Importance of the Bike Fit: Avoiding Knee Pain
In the last two blogs, we talked about how the benefits of a “dynamic” bike fit vs. a static bike fit can help rider’s who suffer from neck/shoulder and low back pain. If you are a cyclist who is currently lowering your miles or training intensity because of KNEE pain, then this series last blog is for YOU!! We are going to talk about how the dynamic bike fit is especially important in riders dealing with anterior (front) or lateral (side) knee pain.
Overuse knee injuries are the second most common injury in both competitive and recreational cyclists, just behind low back pain. Dannenberg and colleagues found the frequency of knee injuries in 76 riders who participated in a six day 339 mile ride was 43%, while other studies have found similar incidence rates at 42%!
When determining what causes knee pain in cyclists, researches have found there are both intrinsic and extrinsic risk factors. Intrinsic risk factors include anatomical variables, such as: increased ankle and foot pronation (ankle rolled inward), increased external tibial torsion (shin bone rotated outward), quadriceps/ITB/hamstring tightness, and tibiofemoral varus/valgus (knee bowing inward or outward). While extrinsic factors include things like increased training volume, increased resistance from hill training or pushing a larger gear, and the fit of a rider’s bike!
When we look at the biomechanics of bike riding, because the forces seen on the knee are much smaller compared to those seen during running, it is thought that most knee injuries come from the repetitive nature of cycling and the position on the bike. And less likely due to the force generated during cycling.
The two most common diagnosis of knee pain on cyclists is anterior knee pain caused by patellofemoral pain syndrome (PFPS) and lateral knee pain caused by Iliotibial band syndrome (ITBS). Patellofemoral pain syndrome is pain behind the knee cap due to excessive loading of the joint. Increased loading of this joint can occur with increased knee flexion, increased resistance, tight or shortened muscles, poor alignment of the bones underneath the kneecap, or poor muscle activation while riding.
Most times, in order to help cyclists with patellofemoral joint pain, it is necessary to raise the saddle height or move the saddle in the aft direction as increasing saddle height will decrease knee flexion angles, and therefore, decrease patellofemoral joint compressive forces. However, if the issue is more of a tracking problem, raising the seat height alone will not solve the problem.
Patellar mal-tracking problems need to be identified with high speed cameras while riding or using motion capture sensors that pick up joint angle measurements. These issues can often be corrected with proper biofeedback training, muscle activation training, using orthotics to correct ankle pronation issues, changing cleat position to improve alignment, or using wedges under the cleat to improve alignment. Similarly, if the issue is due to tight hamstrings or quadricep muscles, these need to be identified and corrected with a stretching program.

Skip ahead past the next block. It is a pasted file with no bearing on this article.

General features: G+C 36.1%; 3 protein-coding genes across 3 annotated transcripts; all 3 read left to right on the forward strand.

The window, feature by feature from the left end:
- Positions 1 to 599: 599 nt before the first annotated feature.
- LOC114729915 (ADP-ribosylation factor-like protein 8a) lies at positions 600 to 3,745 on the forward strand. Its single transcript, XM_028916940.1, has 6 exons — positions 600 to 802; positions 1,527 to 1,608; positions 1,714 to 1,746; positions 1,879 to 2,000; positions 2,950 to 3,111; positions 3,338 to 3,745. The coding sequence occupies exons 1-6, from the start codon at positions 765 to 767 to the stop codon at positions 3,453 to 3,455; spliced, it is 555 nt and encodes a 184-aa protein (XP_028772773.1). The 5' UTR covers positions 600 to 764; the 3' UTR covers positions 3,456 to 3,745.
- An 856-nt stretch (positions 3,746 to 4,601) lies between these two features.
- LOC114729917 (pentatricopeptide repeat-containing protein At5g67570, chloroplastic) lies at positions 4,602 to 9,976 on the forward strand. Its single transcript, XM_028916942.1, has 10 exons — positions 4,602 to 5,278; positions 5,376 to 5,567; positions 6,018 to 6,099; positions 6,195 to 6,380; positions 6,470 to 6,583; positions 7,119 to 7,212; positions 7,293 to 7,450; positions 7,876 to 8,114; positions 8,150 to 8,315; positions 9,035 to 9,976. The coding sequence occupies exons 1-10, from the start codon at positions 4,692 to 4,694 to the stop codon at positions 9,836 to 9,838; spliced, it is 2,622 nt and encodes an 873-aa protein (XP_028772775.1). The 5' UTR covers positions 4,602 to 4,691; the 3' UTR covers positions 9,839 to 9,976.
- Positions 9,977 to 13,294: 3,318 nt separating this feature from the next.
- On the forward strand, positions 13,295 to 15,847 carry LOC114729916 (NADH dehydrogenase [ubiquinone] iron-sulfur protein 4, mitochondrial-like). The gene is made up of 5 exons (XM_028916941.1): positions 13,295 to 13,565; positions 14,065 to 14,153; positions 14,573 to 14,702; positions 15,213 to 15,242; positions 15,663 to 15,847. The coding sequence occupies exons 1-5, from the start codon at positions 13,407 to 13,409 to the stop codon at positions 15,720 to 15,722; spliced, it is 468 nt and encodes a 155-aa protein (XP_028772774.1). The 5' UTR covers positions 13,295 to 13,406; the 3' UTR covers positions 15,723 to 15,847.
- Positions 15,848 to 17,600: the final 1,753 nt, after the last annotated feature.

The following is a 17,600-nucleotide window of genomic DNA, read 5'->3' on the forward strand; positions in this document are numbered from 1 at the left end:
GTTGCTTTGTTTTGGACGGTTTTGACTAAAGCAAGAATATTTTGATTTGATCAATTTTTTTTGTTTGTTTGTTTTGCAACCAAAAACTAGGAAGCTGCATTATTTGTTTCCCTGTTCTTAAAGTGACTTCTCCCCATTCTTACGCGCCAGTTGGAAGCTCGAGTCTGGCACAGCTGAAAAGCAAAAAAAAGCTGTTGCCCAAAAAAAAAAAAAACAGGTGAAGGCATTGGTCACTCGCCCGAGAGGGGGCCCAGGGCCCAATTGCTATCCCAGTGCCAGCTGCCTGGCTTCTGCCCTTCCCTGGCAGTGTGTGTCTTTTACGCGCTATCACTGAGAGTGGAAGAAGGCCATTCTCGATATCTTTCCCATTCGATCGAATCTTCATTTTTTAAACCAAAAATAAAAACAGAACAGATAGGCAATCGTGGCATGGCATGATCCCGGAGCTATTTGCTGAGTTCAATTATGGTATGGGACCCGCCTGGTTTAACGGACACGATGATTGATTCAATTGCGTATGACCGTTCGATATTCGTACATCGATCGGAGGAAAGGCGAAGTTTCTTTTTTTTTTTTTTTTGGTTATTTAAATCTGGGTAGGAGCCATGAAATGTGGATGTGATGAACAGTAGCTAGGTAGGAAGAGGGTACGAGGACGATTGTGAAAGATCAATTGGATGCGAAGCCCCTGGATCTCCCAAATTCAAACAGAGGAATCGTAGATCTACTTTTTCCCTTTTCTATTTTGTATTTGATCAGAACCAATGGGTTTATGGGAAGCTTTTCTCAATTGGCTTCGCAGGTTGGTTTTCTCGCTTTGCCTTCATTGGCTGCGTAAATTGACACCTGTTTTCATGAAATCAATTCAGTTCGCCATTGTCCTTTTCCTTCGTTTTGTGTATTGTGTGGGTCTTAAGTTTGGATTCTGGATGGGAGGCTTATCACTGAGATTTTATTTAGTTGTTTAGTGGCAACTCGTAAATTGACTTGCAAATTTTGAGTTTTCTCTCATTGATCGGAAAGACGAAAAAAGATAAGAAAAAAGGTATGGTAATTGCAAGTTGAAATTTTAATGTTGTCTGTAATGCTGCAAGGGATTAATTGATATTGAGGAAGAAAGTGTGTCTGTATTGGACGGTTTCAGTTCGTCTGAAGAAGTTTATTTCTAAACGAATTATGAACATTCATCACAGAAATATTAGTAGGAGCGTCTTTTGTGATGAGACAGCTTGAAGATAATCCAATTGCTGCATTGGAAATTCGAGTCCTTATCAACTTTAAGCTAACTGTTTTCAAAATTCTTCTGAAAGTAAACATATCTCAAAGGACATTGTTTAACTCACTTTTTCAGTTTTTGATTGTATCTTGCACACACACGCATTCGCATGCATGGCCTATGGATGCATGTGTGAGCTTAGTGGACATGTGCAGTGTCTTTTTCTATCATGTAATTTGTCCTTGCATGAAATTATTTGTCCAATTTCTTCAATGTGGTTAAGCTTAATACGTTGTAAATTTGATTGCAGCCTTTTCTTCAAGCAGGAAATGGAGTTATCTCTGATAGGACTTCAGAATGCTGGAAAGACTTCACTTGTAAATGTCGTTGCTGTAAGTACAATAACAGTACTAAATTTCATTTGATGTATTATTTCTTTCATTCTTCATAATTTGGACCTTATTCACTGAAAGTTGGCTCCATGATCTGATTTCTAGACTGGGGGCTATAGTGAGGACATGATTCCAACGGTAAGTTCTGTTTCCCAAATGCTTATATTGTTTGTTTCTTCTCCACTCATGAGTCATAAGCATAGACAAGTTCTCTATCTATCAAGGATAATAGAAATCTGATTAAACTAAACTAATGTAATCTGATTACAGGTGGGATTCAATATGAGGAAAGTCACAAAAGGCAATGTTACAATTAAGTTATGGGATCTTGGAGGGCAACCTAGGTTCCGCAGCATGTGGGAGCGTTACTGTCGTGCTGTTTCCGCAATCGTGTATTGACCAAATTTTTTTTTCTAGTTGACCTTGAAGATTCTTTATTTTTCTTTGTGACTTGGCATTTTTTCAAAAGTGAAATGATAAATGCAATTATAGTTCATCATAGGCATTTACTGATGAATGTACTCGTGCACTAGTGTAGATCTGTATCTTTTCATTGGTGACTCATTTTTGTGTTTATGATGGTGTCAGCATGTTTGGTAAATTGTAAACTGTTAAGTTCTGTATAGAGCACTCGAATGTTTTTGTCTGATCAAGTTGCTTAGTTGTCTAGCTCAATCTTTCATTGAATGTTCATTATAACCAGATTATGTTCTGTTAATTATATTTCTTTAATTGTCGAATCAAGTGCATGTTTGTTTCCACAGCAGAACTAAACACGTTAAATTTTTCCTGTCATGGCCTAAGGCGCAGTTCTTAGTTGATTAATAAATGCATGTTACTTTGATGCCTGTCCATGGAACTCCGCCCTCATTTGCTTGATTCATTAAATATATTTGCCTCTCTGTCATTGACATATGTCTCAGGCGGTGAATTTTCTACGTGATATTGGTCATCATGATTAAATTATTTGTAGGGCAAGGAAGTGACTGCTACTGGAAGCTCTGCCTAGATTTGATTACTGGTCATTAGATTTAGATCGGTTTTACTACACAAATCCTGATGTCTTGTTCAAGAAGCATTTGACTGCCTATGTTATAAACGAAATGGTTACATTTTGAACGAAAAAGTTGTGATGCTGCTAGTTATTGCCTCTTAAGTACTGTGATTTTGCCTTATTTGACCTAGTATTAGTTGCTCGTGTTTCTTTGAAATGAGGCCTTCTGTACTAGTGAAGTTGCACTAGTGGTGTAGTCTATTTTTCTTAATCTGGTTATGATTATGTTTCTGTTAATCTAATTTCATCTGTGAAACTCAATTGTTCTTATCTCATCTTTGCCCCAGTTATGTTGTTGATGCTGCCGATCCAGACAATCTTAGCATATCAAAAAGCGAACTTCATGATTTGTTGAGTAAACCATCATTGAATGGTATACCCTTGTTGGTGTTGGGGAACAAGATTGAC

The other common issue that usually presents as more lateral or outside knee pain while riding is called iliotibial band syndrome. This is caused by excessive friction of the iliotibial band as it rubs past the lateral epicondyle of the femur during riding. The IT band is put under the most tension and transitions over the lateral epicondyle at approximately 30 degrees of knee flexion, which is known as the impingement zone.
Factors that can increase this friction while riding include ankle pronation, tibial external rotation, femoral internal rotation, tibiofemoral varus, and quadriceps/TFL tightness. Therefore, to help correct ITB syndrome, tight tissues need to be identified and corrected with a stretching program, and any factor that is causing mal-alignment of the knee while riding needs to be addressed. Arguably the most important factor in this is the rider’s fit to their bike!
However, unlike PFPS where joint forces can be reduced by raising the seat height or moving the seat in the aft direction; stress on the IT band can be reduced by lowering the seat height or moving the seat in the fore direction, which increases knee flexion and keeps it away from the zone of impingement. Other orthotics, cleat wedges, or rotation of the cleats in/out can also help improve knee alignment and reduce tension on the IT band.
Hopefully, now you can see the importance in making an accurate diagnosis of the problem when it comes to knee pain in cyclists. Two different causes of knee pain where one solution may be to raise seat height and reduce knee flexion, while the other improves with lowering seat height and increasing knee flexion.
This is a perfect example of why cyclists who have nagging knee pain that prevents them from riding to their full potential or desire need to see a movement specialist who can perform a dynamic bike fit! Knee pain is caused by a plethora of intrinsic and extrinsic factors, but having a motion capturing data system can really help make the proper diagnosis and make the correct bike fit adjustments to help you with your specific pain!
If you are road cyclist, mountain biker, or city commuter who is dealing with nagging knee pain while riding and want to learn what you can do to improve it, check out our bike fit information at www.compedgept.com or schedule a free consultation to meet our physical therapists and see our clinic in San Jose, CA 408-784-7167.
This blog was written and researched by a previous Competitive EDGE Physical Therapy employee.